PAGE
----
The Xbox Series X Review: Ushering In The Next Generation of Game Consoles

See the original posting on Anandtech

What makes a console generation? The lines have been blurred recently. We can state that the Xbox Series X, and its less-powerful sibling, the Series S, are the next generation consoles from Microsoft. But how do you define the generation? Just three years ago, Microsoft launched the Xbox One X, the most powerful console in the market, but also with full compatibility with all Xbox One games and accessories. With multiple tiers of consoles and mid-generation refreshes that were significantly more powerful than their predecessors – and in some cases, their successors – the generational lines have never been this blurred before.

None the less, the time for a “proper” next generation console has finally arrived, and Microsoft is fully embracing its tiered hardware strategy. To that end, Microsoft is launching not one, but two consoles, with the Xbox Series X, and the Xbox Series S, each targeting a difference slice of the console market both in performance and price. Launching on November 10, 2020, the new Xboxes bring some serious performance upgrades, new designs, and backwards compatibility for not only the Xbox One, but also a large swath of Xbox 360 games and even a good lineup of games from the original 2001 Xbox. The generational lines have never been this blurred before, but for Microsoft the big picture is clear: it’s all Xbox.

Watch the Rolling Stones’ first live performance of “Sympathy For The Devil” — with a dancing John Lennon

See the original posting on Boing Boing

The above video comes from the Stones’ concert film The Rolling Stones Rock and Roll Circus, which was designed to be an actual circus. Filmed in 1968, the video was never actually released until 1996, and also features performances by The Who, Jethro Tull, Yoko Ono, Marianne Faithfull, and Taj Mahal. — Read the rest

The Colors of Noise: different kinds of static have distinctive tones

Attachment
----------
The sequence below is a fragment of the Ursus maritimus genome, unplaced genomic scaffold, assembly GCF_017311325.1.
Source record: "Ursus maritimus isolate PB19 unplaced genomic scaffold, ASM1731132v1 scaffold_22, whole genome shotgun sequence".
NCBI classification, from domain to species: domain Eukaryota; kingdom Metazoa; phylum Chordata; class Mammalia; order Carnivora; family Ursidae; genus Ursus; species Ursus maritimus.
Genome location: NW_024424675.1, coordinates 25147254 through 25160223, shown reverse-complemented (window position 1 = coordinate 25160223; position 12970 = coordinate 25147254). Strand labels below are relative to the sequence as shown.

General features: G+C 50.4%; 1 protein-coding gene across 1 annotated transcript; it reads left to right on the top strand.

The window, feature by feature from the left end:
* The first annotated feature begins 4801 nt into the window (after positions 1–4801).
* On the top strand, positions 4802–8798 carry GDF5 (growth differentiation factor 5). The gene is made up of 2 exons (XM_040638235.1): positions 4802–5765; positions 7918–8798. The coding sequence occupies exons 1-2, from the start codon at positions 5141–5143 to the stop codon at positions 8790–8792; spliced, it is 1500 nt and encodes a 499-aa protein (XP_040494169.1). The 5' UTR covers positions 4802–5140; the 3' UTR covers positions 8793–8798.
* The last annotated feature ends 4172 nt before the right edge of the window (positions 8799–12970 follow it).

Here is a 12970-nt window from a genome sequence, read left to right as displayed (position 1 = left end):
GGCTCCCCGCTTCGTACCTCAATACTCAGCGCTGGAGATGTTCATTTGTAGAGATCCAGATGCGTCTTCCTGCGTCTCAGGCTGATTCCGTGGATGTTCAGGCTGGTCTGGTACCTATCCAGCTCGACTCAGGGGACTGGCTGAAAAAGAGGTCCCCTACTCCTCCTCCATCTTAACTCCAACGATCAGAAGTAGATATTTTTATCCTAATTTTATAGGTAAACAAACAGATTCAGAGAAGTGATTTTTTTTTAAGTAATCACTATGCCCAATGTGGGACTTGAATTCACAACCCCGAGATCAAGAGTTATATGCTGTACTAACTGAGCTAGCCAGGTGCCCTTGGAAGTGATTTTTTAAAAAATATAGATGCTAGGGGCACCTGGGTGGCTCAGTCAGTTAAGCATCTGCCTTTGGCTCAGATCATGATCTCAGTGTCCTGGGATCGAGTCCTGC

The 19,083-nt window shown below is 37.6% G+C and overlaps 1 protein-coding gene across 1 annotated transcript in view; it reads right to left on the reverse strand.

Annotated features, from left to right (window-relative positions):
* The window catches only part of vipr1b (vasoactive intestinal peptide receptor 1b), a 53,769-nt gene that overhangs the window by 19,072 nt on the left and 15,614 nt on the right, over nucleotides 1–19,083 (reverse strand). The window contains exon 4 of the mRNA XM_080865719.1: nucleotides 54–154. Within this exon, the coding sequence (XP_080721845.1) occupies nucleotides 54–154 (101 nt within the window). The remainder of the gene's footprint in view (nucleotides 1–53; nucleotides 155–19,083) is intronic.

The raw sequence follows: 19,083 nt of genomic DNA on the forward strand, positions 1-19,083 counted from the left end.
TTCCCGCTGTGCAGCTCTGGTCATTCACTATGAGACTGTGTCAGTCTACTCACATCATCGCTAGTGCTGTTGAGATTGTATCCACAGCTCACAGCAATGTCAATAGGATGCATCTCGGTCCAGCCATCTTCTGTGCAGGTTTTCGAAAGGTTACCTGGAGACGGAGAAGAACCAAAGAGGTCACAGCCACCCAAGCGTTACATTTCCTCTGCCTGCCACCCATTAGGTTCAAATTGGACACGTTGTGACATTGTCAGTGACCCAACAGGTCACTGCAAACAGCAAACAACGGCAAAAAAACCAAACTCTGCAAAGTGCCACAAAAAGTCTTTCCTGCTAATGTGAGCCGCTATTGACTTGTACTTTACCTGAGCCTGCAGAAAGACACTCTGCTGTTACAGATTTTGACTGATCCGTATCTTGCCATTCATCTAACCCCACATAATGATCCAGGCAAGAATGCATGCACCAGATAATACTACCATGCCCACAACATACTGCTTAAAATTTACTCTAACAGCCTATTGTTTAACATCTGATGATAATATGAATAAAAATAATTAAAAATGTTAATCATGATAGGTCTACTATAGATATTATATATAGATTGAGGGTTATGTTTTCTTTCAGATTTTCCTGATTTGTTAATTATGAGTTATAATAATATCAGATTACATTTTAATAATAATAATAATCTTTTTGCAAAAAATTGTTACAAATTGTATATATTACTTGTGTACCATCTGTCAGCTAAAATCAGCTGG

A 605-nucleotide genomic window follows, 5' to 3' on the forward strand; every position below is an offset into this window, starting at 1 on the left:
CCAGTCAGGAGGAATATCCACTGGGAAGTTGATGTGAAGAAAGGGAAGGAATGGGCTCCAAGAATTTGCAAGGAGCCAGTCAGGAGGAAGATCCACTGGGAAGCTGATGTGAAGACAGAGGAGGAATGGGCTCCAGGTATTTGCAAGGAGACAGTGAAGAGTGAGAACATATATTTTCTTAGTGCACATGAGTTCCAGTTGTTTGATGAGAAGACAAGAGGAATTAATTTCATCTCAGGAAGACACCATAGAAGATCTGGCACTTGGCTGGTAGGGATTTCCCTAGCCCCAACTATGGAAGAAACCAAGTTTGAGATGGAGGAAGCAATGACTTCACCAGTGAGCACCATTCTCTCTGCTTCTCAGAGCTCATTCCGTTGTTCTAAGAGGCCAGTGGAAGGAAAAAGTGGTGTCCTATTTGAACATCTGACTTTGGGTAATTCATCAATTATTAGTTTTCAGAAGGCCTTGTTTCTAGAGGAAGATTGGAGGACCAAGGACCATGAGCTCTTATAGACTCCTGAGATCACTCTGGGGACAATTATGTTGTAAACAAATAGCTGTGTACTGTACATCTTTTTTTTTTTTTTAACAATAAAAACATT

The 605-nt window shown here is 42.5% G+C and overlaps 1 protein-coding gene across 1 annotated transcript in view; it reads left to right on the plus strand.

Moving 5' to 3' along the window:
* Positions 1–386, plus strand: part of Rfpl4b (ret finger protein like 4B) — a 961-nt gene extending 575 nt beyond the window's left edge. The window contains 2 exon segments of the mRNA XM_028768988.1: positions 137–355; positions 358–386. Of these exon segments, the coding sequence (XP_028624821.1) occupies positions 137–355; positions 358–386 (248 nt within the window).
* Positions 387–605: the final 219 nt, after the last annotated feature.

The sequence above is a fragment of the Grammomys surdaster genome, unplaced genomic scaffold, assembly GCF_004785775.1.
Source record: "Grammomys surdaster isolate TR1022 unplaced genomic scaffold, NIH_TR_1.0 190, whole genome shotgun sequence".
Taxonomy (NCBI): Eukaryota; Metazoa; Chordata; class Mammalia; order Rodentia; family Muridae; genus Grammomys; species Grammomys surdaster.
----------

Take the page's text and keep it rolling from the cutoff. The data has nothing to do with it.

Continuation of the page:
See the original posting on Boing Boing

This is from the free issue of my newsletter, The Magnet. Here’s a preview of this week’s subscriber issue, which has items about Vintage magic zines, sketchbook creatures, a magical realism bot, and more.

You’re probably familiar with white noise generators, which insomniacs often find useful as a sleep aid. — Read the rest

Building a Go Web API with the New Digital Ocean App Platform

See the original posting on DZone Python

Recently, Digital Ocean announced they’re entering the PaaS market with their new application platform. They’ve hosted virtual machines (droplets) and Kubernetes based services for years, but now they’re creating a platform that’s a simple point and click to get an application up and running.

So I decided to try it. In this tutorial, we’re going to build an application on that platform. I will use Go to make a small web API and have it backed by an SQLite database. I’ll show you the steps required, and we’ll see just how easy it is (or isn’t) to deploy applications on the platform.

Some Helpful Extensions When Dealing With Types in .NET

See the original posting on DZone Python

If you are writing reusable code, chances are high that you will write quite some code that deals with types, generics, and interfaces. Over the years, the collection of my helper extensions for that have grown. As some of my upcoming posts use them, I share them (also) for future reference.

1. Check if a Type Is Deriving From Another Type

Deriving types is a common practice. To some extent, you can use pattern matching. Sometimes, that isn’t enough, though (especially if you have a multi-level derivation path). This is when I use one of these two extensions:

Tutorial: How to Build a Progressive Web App (PWA) with Face Recognition and Speech Recognition

See the original posting on DZone Python

This is a follow up to the second tutorial on PWA. You can also follow this tutorial if you haven’t followed the second one or my first tutorial about PWA. We are going to focus on some new Web APIs, such as:

We add these APIs to our existing PWA for taking “selfies”. With face detection we predict your emotion, your gender and your age.

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